Six months have now passed since one of the most shocking crimes in recent memory.
Marketing executive Sarah Everard, 33, was walking home mid-evening through London streets last March. She had been to visit a friend, just as thousands of women do every evening.
Sarah was abducted and murdered by Wayne Couzens, a Metropolitan Police officer with the Parliamentary and Diplomatic Protection unit. He was arrested a week later.
On 9 July, Couzens pleaded guilty to her murder at the Old Bailey after earlier admitting her rape and kidnap. He awaits sentencing.
Vigils – controversially policed by the Met – were held in her memory, and the issue of women's safety on the streets loomed large for a few weeks, with calls for action and education.
The Home Office opened a public consultation on tackling violence against women and girls, which received more than 160,000 responses, alongside an unofficial wave of revelations on social media, demonstrating the abuse and intimidation felt by women on Britain's streets.
Watch: Wayne Couzens sacked from Met Police for Sarah Everard murder
Yet new studies suggest that very little has been achieved, as women still feel deeply unsafe in public – and private – spaces.
Women's magazine Grazia's recent research suggests that 48% of women don't feel safe, despite 77% of both men and women feeling that the crime was a 'defining moment' in discussions around women's safety.
Meanwhile, 37% of the men surveyed said that over the past six months, they have considered or researched ways to make women feel safer on the streets.
Nevertheless, over that time, 48% of women have felt nervous about someone walking behind them, 29% have been worried about someone driving slowly past them, and over a quarter have received 'unwanted attention' from a male stranger.
Alarmingly, 23% have also felt frightened while at home alone and 21% have felt actively threatened while walking outside at night.
The study of 2000 people, also found that 21% of women had been approached by a man in public, despite never indicating that they wanted to engage.
A further 17% have felt threatened on the street in broad daylight, while one in ten women have experienced sexist abuse from a stranger.
In terms of what has been achieved, it seems there's been more changes on an individual level than a systemic attempt to change the culture of intimidation and fear on British streets.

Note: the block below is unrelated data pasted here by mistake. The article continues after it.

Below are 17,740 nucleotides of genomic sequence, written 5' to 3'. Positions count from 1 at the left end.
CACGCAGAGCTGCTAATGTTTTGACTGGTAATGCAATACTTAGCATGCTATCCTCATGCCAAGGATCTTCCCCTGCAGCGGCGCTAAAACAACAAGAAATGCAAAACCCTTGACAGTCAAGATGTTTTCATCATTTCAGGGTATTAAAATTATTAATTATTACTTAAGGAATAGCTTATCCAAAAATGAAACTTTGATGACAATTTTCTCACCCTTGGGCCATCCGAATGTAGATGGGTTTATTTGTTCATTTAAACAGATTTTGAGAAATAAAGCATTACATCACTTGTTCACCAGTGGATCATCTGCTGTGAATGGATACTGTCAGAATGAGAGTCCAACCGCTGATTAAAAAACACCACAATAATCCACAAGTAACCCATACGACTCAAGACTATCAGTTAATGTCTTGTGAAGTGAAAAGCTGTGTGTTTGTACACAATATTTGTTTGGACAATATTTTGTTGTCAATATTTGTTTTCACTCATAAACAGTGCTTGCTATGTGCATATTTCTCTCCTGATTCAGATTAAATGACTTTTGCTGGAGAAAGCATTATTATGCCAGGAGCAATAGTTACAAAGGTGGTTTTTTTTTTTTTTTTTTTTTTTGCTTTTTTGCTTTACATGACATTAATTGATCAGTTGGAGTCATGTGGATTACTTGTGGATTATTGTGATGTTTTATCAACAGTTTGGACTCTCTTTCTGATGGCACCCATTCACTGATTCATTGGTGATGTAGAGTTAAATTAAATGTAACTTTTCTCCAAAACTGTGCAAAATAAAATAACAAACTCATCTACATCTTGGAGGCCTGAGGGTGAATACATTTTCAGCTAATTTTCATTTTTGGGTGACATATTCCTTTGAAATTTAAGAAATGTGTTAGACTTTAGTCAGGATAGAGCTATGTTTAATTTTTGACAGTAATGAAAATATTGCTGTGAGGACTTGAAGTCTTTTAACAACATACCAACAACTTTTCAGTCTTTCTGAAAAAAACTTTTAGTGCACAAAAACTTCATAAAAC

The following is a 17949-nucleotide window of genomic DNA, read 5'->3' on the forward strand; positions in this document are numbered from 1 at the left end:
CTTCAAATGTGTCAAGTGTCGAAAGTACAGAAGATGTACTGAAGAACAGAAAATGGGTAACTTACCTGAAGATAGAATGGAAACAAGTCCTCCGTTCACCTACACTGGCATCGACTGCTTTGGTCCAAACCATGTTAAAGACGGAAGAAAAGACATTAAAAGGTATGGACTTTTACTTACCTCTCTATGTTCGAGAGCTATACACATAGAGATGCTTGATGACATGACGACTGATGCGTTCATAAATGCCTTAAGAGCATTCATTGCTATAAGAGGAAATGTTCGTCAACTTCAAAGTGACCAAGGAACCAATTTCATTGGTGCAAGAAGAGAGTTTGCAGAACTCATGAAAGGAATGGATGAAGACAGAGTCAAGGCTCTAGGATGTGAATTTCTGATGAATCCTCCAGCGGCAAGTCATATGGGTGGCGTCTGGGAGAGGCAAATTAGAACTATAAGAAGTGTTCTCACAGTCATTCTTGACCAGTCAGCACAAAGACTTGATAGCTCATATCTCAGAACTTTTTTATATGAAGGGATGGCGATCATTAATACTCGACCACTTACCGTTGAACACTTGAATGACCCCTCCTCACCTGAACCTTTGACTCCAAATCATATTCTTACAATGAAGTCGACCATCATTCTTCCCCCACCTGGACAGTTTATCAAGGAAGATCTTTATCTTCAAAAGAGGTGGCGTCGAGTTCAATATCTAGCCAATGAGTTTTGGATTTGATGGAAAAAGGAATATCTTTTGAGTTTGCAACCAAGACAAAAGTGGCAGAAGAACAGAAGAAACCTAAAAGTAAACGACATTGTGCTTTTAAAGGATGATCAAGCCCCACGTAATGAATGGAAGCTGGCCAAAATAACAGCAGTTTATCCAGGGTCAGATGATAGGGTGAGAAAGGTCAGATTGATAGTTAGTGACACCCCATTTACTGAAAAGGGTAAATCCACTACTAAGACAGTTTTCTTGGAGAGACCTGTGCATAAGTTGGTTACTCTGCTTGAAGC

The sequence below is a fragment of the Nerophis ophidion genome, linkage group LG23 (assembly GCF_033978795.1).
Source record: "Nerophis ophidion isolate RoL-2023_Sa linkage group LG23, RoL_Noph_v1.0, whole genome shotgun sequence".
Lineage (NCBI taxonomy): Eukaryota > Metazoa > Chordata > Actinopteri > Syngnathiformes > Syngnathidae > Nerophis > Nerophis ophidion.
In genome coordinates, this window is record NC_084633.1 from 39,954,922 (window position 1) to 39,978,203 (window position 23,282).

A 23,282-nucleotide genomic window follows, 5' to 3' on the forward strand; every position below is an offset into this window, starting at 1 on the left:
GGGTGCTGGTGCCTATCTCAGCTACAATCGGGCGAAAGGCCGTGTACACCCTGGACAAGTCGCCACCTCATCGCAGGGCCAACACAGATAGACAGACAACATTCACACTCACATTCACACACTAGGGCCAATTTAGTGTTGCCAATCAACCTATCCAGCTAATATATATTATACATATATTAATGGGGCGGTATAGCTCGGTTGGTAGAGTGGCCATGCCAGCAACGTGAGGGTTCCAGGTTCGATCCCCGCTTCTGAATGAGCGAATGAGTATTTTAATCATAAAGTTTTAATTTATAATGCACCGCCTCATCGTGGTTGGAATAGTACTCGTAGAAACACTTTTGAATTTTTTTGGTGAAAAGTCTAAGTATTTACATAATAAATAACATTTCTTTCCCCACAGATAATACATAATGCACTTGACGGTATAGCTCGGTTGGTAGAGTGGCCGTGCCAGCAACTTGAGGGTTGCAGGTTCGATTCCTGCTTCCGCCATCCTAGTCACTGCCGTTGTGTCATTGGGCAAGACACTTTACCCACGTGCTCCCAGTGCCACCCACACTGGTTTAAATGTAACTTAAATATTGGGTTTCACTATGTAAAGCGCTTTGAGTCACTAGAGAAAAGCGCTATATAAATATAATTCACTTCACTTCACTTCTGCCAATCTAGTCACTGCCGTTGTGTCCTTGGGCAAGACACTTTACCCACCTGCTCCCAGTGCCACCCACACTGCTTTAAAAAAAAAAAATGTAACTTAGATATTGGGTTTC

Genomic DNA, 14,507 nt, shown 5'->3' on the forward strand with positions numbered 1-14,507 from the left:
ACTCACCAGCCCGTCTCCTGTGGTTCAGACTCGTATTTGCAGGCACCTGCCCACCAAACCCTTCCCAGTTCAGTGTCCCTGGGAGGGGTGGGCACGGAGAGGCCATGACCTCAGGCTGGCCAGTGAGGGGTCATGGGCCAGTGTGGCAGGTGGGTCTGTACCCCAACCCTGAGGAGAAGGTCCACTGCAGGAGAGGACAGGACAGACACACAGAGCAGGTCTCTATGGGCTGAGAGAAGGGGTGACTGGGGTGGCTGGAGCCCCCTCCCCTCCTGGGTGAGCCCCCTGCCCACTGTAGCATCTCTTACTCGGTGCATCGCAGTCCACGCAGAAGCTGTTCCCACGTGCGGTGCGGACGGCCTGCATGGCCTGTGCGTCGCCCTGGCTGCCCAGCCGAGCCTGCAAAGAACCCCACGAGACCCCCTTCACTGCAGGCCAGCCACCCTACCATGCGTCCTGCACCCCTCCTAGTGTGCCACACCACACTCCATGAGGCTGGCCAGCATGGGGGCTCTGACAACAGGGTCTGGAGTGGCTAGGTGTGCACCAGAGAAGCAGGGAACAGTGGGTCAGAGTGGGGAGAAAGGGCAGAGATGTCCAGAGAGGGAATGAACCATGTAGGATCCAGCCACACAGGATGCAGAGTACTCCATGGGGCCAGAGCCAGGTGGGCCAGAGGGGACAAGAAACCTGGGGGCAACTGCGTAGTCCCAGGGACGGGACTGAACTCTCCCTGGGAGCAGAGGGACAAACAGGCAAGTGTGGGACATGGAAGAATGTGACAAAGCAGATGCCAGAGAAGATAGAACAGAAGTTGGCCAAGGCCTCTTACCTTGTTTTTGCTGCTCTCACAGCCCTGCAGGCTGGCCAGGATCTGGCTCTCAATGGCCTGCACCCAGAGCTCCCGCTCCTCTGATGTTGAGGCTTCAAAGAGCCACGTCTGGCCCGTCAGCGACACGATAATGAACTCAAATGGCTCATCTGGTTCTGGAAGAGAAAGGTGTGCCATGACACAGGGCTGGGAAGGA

The Grazia study found that since Everard's murder, three quarters of UK women are more aware of potential danger, with half sticking to only main roads after dark, 38% deliberately not looking at their phones to be alert to danger, and a third refusing to walk alone after nightfall.
Prime minister Boris Johnson said back in March: "Ultimately, we must drive out violence against women and girls and make every part of the criminal justice system work to better protect and defend them."
But campaigners argued that the budget set aside for better street lighting and CCTV was too small, and suggestions for plain clothes officers in nightclubs were mocked.
Dr Ellie Cosgrave, a lecturer in urban innovation and policy at University College London, told Radio 4: "You can't just shove a light in and hope that the public space will be better."
She believes the best approach is a wider attempt to make cities safer and understand the social issues in specific areas by researching, speaking to residents and responding directly to concerns.
A spokeswoman for the Reclaim these Streets organisation added, "Women won't be able to trust that they are safe until misogyny and racism are tackled at an institutional level within government, police and the criminal justice system."
We can only hope that the legacy of Everard's tragic death will be a safer world for women – and that it's not just down to us to make that happen.
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